We're just home from a trial run, a relatively short trip up to the Wallowas in eastern Oregon. Here's the view from a picnic bench along the way, near Hat Point, an overlook near Hell's Canyon. Despite all the challenges and calamities, these trips remind me what a beautiful world's around us. OK I won't tell you about the 20 mile one-way gravel road, with sheer drop offs, but gorgeous views. 

Update on the writing: Yes, I always bring the laptop on any trip. A little HP netbook that had nearly no memory. When I opened my file and began to type, the cursor didn't move! So no writing other than scribbling in my journal. Oofta! Now home again, hubby surprised me with a new computer. Argh! This Lenovo has so much stuff going on (and memory), I probably need to take a class. 

No writing at all for about a week on the road. So, after unpacking and cleaning the fridge, I thought maybe a little nap would help because I want to get back to my writing. 

Five minutes later, I wake up with a scene floating in my head. Sort of. A woman’s driving a car, and a guy is seated next to her. I don’t know who they are. I don’t know their names. They begin talking.

“So, are you going to take that job?”
“No, I’m not going to take that job. It’s a paid hit. I’m not doing that.”
“How much were they going to pay?”
“Doesn’t matter. I’m not taking the job.”
“You want to tell me about that black SUV that’s been following us?”
“What black SUV? Oh, shit.”

I'm left wondering what happens next! And who these people are! That's how another story starts. 

Meanwhile, we're getting ready for that longer trip. Writing projects with me? 

  • Island Wife, that fourth (last?) story in the 'stones' series, now a tetralogy or quadrilogy (from the Greek). Hoping for feedback from my beta readers so I can begin the next round of revision.
  •  And the next art crime novel, The Last Sarcophagus, set in Egypt (draft stage), so that means a few research books come along too.
  • Maybe the family history. Just finished the working draft about my grandfather, Frank Henry, one of the first forest rangers back in the 1920s, and will begin next with my grandmother, Sigrid Torgny, a woman I always thought was born in Sweden (since that was so important to her). Turns out, she was born in Chicago. Anyone else like 
  • Oh, yes, that dream? I might just find a few more scenes along the way.
Meanwhile, may the end of the summer be good to you. May this crazy world calm down a bit. May Delta stay far away from you and those you love. And if you write (or read), I hope you enjoy every moment!

Wednesday, August 04, 2021

August IWSG: On Writing and Curiosity

August begins with hot days and here in the Pacific Northwest, a lot of smoke. Yesterday, our Air Quality Index was 181, pretty much unhealthy for everyone. That means more staying inside, wearing those masks everywhere, and doing the daily walk at a nearby mall or Rite-Aid!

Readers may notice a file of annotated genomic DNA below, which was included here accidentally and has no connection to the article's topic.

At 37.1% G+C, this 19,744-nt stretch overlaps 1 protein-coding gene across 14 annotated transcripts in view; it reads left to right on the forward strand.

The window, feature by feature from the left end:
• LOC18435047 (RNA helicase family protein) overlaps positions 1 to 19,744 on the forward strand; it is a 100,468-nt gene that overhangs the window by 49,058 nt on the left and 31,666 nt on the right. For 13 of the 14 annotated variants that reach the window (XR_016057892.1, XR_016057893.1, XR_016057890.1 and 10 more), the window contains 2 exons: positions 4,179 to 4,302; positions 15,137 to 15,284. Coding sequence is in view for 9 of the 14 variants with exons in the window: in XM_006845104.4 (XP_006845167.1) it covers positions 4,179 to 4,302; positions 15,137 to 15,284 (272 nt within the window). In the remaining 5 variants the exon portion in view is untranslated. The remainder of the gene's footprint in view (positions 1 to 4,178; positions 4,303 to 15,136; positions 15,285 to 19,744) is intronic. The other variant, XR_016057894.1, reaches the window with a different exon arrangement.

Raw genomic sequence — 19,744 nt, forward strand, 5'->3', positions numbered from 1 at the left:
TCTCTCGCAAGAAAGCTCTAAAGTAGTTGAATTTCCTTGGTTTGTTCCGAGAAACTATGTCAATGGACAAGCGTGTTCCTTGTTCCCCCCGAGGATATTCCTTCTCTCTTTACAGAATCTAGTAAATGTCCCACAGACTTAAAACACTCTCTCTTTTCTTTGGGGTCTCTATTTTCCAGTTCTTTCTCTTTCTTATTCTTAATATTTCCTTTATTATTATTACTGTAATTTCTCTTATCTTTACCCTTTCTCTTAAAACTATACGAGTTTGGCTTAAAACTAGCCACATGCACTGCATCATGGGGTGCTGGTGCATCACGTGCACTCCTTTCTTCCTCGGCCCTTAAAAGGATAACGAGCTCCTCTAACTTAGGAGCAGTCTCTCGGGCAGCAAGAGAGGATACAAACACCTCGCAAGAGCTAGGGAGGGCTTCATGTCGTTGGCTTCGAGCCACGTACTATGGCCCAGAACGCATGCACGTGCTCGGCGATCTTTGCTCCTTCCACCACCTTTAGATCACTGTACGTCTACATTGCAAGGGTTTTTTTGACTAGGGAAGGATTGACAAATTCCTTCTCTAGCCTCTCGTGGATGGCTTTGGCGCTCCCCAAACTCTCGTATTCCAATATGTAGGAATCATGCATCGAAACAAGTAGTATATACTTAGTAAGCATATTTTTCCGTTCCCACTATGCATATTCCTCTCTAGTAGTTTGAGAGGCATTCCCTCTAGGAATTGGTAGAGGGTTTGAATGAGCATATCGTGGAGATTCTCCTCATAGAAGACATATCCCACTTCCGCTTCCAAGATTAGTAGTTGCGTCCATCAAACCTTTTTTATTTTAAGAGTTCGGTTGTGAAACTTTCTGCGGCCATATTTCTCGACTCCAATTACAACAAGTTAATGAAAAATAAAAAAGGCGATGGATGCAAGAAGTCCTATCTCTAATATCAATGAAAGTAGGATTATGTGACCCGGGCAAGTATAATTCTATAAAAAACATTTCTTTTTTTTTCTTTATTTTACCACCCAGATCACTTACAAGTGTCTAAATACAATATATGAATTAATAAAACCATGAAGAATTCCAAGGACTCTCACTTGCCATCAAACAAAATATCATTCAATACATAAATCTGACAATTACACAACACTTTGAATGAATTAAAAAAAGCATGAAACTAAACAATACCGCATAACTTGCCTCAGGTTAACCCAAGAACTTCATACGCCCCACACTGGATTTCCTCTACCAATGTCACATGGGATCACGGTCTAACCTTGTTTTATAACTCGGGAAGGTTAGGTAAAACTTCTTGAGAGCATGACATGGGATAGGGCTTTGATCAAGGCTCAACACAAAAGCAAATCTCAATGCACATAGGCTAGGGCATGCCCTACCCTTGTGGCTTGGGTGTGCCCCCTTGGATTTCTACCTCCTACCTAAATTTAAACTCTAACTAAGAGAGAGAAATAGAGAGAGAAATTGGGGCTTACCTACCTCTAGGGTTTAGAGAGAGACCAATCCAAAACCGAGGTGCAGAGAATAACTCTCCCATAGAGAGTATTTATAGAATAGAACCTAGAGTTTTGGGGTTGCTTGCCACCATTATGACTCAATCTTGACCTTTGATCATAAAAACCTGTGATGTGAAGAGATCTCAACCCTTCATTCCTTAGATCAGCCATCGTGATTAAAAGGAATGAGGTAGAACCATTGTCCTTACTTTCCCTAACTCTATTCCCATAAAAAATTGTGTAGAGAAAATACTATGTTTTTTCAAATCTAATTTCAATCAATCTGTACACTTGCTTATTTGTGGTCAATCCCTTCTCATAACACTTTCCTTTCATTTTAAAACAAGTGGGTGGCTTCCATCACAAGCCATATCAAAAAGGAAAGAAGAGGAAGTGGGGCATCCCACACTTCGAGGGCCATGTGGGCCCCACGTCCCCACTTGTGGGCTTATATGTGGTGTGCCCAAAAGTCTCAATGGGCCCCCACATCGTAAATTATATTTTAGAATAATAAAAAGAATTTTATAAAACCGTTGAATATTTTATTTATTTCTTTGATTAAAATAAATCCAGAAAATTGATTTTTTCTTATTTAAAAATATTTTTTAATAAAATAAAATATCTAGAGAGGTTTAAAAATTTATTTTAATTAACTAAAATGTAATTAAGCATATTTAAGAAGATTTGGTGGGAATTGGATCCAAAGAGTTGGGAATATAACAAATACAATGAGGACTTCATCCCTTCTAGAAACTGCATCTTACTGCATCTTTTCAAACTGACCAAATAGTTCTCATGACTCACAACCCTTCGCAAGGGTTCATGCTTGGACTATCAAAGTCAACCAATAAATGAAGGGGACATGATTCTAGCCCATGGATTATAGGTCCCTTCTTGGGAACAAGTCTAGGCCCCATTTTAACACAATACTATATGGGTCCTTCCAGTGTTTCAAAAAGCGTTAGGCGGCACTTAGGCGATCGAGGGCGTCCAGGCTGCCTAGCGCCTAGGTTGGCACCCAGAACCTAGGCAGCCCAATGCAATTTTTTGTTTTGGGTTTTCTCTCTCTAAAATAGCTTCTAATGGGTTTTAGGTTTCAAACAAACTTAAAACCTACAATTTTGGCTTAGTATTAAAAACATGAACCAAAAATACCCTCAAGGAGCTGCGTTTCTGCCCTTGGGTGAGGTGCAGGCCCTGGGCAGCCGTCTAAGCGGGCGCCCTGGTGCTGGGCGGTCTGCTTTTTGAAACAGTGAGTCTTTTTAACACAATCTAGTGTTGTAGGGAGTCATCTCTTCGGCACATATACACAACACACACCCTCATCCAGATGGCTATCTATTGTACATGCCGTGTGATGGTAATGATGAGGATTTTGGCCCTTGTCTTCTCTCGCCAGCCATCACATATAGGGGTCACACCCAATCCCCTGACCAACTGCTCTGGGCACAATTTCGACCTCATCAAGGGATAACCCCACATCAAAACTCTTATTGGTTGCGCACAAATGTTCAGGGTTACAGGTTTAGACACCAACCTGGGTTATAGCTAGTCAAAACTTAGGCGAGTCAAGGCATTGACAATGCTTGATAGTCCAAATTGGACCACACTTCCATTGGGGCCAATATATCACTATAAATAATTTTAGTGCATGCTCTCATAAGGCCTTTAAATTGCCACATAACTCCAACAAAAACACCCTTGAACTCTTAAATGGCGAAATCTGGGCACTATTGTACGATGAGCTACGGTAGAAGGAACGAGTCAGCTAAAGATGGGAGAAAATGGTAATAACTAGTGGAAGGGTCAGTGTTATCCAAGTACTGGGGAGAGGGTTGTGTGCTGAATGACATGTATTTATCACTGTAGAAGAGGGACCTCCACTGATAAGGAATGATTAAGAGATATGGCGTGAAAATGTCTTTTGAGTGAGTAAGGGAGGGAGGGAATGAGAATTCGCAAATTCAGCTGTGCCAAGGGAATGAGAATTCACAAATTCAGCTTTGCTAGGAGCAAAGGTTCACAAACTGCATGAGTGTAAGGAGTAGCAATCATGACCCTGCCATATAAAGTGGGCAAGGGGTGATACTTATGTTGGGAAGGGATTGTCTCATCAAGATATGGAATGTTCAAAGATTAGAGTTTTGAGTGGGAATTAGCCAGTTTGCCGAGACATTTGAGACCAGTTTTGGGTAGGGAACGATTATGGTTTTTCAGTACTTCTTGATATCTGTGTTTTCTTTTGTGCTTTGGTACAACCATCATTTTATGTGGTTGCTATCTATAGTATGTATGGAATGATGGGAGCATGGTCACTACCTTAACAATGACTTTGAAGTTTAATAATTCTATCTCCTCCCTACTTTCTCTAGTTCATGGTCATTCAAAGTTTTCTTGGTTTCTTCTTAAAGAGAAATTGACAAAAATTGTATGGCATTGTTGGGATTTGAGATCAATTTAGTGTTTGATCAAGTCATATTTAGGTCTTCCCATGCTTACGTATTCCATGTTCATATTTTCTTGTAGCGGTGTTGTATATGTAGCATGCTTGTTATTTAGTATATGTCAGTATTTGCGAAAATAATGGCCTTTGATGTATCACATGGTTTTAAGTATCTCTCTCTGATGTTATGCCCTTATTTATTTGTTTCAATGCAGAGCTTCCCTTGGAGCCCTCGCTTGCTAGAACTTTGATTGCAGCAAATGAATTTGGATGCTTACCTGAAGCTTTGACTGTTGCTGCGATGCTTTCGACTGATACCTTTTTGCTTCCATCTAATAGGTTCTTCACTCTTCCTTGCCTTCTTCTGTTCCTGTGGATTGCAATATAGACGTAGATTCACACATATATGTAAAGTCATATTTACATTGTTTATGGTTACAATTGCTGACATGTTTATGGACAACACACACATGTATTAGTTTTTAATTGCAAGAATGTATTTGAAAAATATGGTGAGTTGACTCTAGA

The Insecure Writer's Support Group challenges writers to participate with a blog post on the first Wednesday of every month. IWSG's purpose? To share and encourage. Writers can express doubts and concerns without fear of appearing foolish or weak. Those who have been through the fire can offer assistance and guidance. It’s a safe haven for insecure writers of all kinds!

Why not join in? Post your thoughts on your own blog. Talk about your doubts and the fears you have conquered. Discuss your struggles and triumphs. Offer a word of encouragement for others who are struggling. Visit others in the group and connect with your fellow writer - aim for a dozen new people each time - and return comments. This group is all about connecting!

August 4 question: What is your favorite writing craft book? Think of a book that every time you read it, you learn something or you are inspired to write or try the new technique. And why?

Consider taking a look at Elizabeth Lyon's Manuscript Makeover. Her comprehensive, analytical discussion of style, craft, and characterization consistently invites me to improve my editing skills. I especially admire her ability to teach WITHOUT using 'should' and 'don't'. Instead, clear writing goals and specific examples lead my way deeper into revision. Yes, I have a shelf of other how-to-improve-your-writing books, but Lyon is truly my first choice.

Writer's Digest, though obviously not a book, is my other favorite resource that sparks my thinking about writing. For example, the May/June 2021 issue focuses on curiosity. 

Which led me to ask: How does curiosity shape my writing?

Immediately, I'm kicked back in time to that moment about ten years ago when DH and I visited historic Fort Vancouver near the Columbia River. We passed a sign in an empty field: "Native Americans and Hawaiians once worked here." The small, out-of-the-way sign inspired me to write about the McDonnell family in the mid-19th Century, and led to now four books in the series! Well, three and one at beta reader stage. And that need for research led us to meandering trips through Canada, Scotland, and Egypt. With a still untold story about Jamie McDonnell at ten, who signed onto a clipper trading ship headed for China, again in the 1840s. Maybe another trip, post-pandemic?